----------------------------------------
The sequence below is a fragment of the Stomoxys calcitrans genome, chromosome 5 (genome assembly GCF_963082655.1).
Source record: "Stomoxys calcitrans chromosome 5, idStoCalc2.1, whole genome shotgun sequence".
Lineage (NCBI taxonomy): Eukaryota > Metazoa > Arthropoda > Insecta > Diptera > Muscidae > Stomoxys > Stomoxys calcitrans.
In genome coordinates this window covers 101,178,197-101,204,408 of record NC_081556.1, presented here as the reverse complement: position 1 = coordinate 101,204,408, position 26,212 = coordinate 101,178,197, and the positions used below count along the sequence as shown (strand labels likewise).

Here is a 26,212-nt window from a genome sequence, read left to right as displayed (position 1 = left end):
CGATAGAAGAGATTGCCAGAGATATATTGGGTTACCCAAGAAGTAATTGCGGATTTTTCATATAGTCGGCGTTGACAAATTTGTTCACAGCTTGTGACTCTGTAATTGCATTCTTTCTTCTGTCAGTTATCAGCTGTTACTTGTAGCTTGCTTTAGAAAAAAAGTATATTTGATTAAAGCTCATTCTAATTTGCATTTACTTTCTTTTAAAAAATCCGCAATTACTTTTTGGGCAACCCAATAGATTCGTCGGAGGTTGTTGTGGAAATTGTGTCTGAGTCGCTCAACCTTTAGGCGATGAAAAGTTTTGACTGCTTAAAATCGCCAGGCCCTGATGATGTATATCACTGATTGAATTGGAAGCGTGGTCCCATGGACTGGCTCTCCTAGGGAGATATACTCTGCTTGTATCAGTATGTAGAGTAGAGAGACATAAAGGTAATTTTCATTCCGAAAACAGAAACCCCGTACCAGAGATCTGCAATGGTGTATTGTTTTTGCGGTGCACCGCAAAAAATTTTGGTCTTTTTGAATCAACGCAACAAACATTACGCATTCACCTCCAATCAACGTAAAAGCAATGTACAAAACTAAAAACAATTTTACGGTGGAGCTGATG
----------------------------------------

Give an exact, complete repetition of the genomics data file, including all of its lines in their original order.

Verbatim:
The sequence below is a fragment of the Stomoxys calcitrans genome, chromosome 5 (genome assembly GCF_963082655.1).
Source record: "Stomoxys calcitrans chromosome 5, idStoCalc2.1, whole genome shotgun sequence".
Lineage (NCBI taxonomy): Eukaryota > Metazoa > Arthropoda > Insecta > Diptera > Muscidae > Stomoxys > Stomoxys calcitrans.
In genome coordinates this window covers 101,178,197-101,204,408 of record NC_081556.1, presented here as the reverse complement: position 1 = coordinate 101,204,408, position 26,212 = coordinate 101,178,197, and the positions used below count along the sequence as shown (strand labels likewise).

Here is a 26,212-nt window from a genome sequence, read left to right as displayed (position 1 = left end):
CGATAGAAGAGATTGCCAGAGATATATTGGGTTACCCAAGAAGTAATTGCGGATTTTTCATATAGTCGGCGTTGACAAATTTGTTCACAGCTTGTGACTCTGTAATTGCATTCTTTCTTCTGTCAGTTATCAGCTGTTACTTGTAGCTTGCTTTAGAAAAAAAGTATATTTGATTAAAGCTCATTCTAATTTGCATTTACTTTCTTTTAAAAAATCCGCAATTACTTTTTGGGCAACCCAATAGATTCGTCGGAGGTTGTTGTGGAAATTGTGTCTGAGTCGCTCAACCTTTAGGCGATGAAAAGTTTTGACTGCTTAAAATCGCCAGGCCCTGATGATGTATATCACTGATTGAATTGGAAGCGTGGTCCCATGGACTGGCTCTCCTAGGGAGATATACTCTGCTTGTATCAGTATGTAGAGTAGAGAGACATAAAGGTAATTTTCATTCCGAAAACAGAAACCCCGTACCAGAGATCTGCAATGGTGTATTGTTTTTGCGGTGCACCGCAAAAAATTTTGGTCTTTTTGAATCAACGCAACAAACATTACGCATTCACCTCCAATCAACGTAAAAGCAATGTACAAAACTAAAAACAATTTTACGGTGGAGCTGATG